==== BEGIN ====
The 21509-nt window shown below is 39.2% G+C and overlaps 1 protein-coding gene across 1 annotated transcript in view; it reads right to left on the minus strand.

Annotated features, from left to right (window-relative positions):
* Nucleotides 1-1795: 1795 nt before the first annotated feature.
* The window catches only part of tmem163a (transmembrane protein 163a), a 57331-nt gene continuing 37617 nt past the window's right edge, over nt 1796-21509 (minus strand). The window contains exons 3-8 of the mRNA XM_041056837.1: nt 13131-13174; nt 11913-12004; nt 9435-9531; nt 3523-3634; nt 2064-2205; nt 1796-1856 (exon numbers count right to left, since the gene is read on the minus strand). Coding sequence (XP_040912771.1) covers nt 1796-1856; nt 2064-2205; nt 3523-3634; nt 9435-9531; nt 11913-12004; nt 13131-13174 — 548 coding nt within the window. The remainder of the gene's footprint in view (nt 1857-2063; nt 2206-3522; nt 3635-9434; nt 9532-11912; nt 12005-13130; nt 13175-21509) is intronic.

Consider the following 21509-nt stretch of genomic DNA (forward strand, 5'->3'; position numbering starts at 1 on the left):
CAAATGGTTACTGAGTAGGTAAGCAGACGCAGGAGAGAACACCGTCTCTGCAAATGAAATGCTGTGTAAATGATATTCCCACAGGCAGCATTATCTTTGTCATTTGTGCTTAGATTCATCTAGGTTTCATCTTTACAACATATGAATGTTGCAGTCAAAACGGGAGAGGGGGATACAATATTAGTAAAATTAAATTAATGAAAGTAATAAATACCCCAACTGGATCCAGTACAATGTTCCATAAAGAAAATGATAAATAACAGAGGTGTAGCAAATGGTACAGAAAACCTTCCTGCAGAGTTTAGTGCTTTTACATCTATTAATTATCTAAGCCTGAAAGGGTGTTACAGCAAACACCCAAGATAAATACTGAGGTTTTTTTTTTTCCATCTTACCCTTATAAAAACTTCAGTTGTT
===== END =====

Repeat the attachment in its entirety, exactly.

The 21509-nt window shown below is 39.2% G+C and overlaps 1 protein-coding gene across 1 annotated transcript in view; it reads right to left on the minus strand.

Annotated features, from left to right (window-relative positions):
* Nucleotides 1-1795: 1795 nt before the first annotated feature.
* The window catches only part of tmem163a (transmembrane protein 163a), a 57331-nt gene continuing 37617 nt past the window's right edge, over nt 1796-21509 (minus strand). The window contains exons 3-8 of the mRNA XM_041056837.1: nt 13131-13174; nt 11913-12004; nt 9435-9531; nt 3523-3634; nt 2064-2205; nt 1796-1856 (exon numbers count right to left, since the gene is read on the minus strand). Coding sequence (XP_040912771.1) covers nt 1796-1856; nt 2064-2205; nt 3523-3634; nt 9435-9531; nt 11913-12004; nt 13131-13174 — 548 coding nt within the window. The remainder of the gene's footprint in view (nt 1857-2063; nt 2206-3522; nt 3635-9434; nt 9532-11912; nt 12005-13130; nt 13175-21509) is intronic.

Consider the following 21509-nt stretch of genomic DNA (forward strand, 5'->3'; position numbering starts at 1 on the left):
CAAATGGTTACTGAGTAGGTAAGCAGACGCAGGAGAGAACACCGTCTCTGCAAATGAAATGCTGTGTAAATGATATTCCCACAGGCAGCATTATCTTTGTCATTTGTGCTTAGATTCATCTAGGTTTCATCTTTACAACATATGAATGTTGCAGTCAAAACGGGAGAGGGGGATACAATATTAGTAAAATTAAATTAATGAAAGTAATAAATACCCCAACTGGATCCAGTACAATGTTCCATAAAGAAAATGATAAATAACAGAGGTGTAGCAAATGGTACAGAAAACCTTCCTGCAGAGTTTAGTGCTTTTACATCTATTAATTATCTAAGCCTGAAAGGGTGTTACAGCAAACACCCAAGATAAATACTGAGGTTTTTTTTTTTCCATCTTACCCTTATAAAAACTTCAGTTGTT